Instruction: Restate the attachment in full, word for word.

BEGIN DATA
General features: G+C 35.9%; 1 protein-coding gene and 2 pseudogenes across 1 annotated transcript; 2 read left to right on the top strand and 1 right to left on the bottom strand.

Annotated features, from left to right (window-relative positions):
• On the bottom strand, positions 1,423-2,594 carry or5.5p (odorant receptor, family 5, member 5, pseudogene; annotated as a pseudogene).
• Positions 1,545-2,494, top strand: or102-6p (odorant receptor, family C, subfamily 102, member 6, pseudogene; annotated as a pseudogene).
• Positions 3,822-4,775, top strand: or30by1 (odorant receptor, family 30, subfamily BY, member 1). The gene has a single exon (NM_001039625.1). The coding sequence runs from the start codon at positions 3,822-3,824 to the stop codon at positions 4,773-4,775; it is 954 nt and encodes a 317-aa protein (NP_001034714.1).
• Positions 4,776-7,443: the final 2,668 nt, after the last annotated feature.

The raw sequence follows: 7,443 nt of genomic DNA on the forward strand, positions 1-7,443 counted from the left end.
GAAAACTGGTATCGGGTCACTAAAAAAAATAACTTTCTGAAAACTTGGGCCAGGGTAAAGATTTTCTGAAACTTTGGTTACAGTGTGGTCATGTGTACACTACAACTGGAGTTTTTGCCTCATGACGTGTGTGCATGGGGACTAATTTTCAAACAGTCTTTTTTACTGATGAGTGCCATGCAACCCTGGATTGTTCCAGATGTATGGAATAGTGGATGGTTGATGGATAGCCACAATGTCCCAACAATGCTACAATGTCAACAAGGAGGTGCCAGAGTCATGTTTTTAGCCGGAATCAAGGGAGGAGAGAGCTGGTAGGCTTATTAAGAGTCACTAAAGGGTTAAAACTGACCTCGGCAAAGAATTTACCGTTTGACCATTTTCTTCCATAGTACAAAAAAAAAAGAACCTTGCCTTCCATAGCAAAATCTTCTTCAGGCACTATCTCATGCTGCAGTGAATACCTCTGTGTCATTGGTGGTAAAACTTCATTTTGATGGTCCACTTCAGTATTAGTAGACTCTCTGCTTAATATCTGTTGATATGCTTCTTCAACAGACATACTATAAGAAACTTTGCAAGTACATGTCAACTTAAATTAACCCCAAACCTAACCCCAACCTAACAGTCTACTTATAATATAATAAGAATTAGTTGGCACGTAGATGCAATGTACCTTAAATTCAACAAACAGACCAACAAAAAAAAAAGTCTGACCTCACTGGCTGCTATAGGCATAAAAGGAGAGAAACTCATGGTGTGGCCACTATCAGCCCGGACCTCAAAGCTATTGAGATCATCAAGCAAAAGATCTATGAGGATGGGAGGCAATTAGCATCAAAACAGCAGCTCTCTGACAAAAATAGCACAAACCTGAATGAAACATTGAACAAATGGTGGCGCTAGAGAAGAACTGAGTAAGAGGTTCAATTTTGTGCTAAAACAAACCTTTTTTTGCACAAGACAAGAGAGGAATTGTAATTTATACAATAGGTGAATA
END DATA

General features: G+C 35.9%; 1 protein-coding gene and 2 pseudogenes across 1 annotated transcript; 2 read left to right on the top strand and 1 right to left on the bottom strand.

Annotated features, from left to right (window-relative positions):
• On the bottom strand, positions 1,423-2,594 carry or5.5p (odorant receptor, family 5, member 5, pseudogene; annotated as a pseudogene).
• Positions 1,545-2,494, top strand: or102-6p (odorant receptor, family C, subfamily 102, member 6, pseudogene; annotated as a pseudogene).
• Positions 3,822-4,775, top strand: or30by1 (odorant receptor, family 30, subfamily BY, member 1). The gene has a single exon (NM_001039625.1). The coding sequence runs from the start codon at positions 3,822-3,824 to the stop codon at positions 4,773-4,775; it is 954 nt and encodes a 317-aa protein (NP_001034714.1).
• Positions 4,776-7,443: the final 2,668 nt, after the last annotated feature.

The raw sequence follows: 7,443 nt of genomic DNA on the forward strand, positions 1-7,443 counted from the left end.
GAAAACTGGTATCGGGTCACTAAAAAAAATAACTTTCTGAAAACTTGGGCCAGGGTAAAGATTTTCTGAAACTTTGGTTACAGTGTGGTCATGTGTACACTACAACTGGAGTTTTTGCCTCATGACGTGTGTGCATGGGGACTAATTTTCAAACAGTCTTTTTTACTGATGAGTGCCATGCAACCCTGGATTGTTCCAGATGTATGGAATAGTGGATGGTTGATGGATAGCCACAATGTCCCAACAATGCTACAATGTCAACAAGGAGGTGCCAGAGTCATGTTTTTAGCCGGAATCAAGGGAGGAGAGAGCTGGTAGGCTTATTAAGAGTCACTAAAGGGTTAAAACTGACCTCGGCAAAGAATTTACCGTTTGACCATTTTCTTCCATAGTACAAAAAAAAAAGAACCTTGCCTTCCATAGCAAAATCTTCTTCAGGCACTATCTCATGCTGCAGTGAATACCTCTGTGTCATTGGTGGTAAAACTTCATTTTGATGGTCCACTTCAGTATTAGTAGACTCTCTGCTTAATATCTGTTGATATGCTTCTTCAACAGACATACTATAAGAAACTTTGCAAGTACATGTCAACTTAAATTAACCCCAAACCTAACCCCAACCTAACAGTCTACTTATAATATAATAAGAATTAGTTGGCACGTAGATGCAATGTACCTTAAATTCAACAAACAGACCAACAAAAAAAAAAGTCTGACCTCACTGGCTGCTATAGGCATAAAAGGAGAGAAACTCATGGTGTGGCCACTATCAGCCCGGACCTCAAAGCTATTGAGATCATCAAGCAAAAGATCTATGAGGATGGGAGGCAATTAGCATCAAAACAGCAGCTCTCTGACAAAAATAGCACAAACCTGAATGAAACATTGAACAAATGGTGGCGCTAGAGAAGAACTGAGTAAGAGGTTCAATTTTGTGCTAAAACAAACCTTTTTTTGCACAAGACAAGAGAGGAATTGTAATTTATACAATAGGTGAATA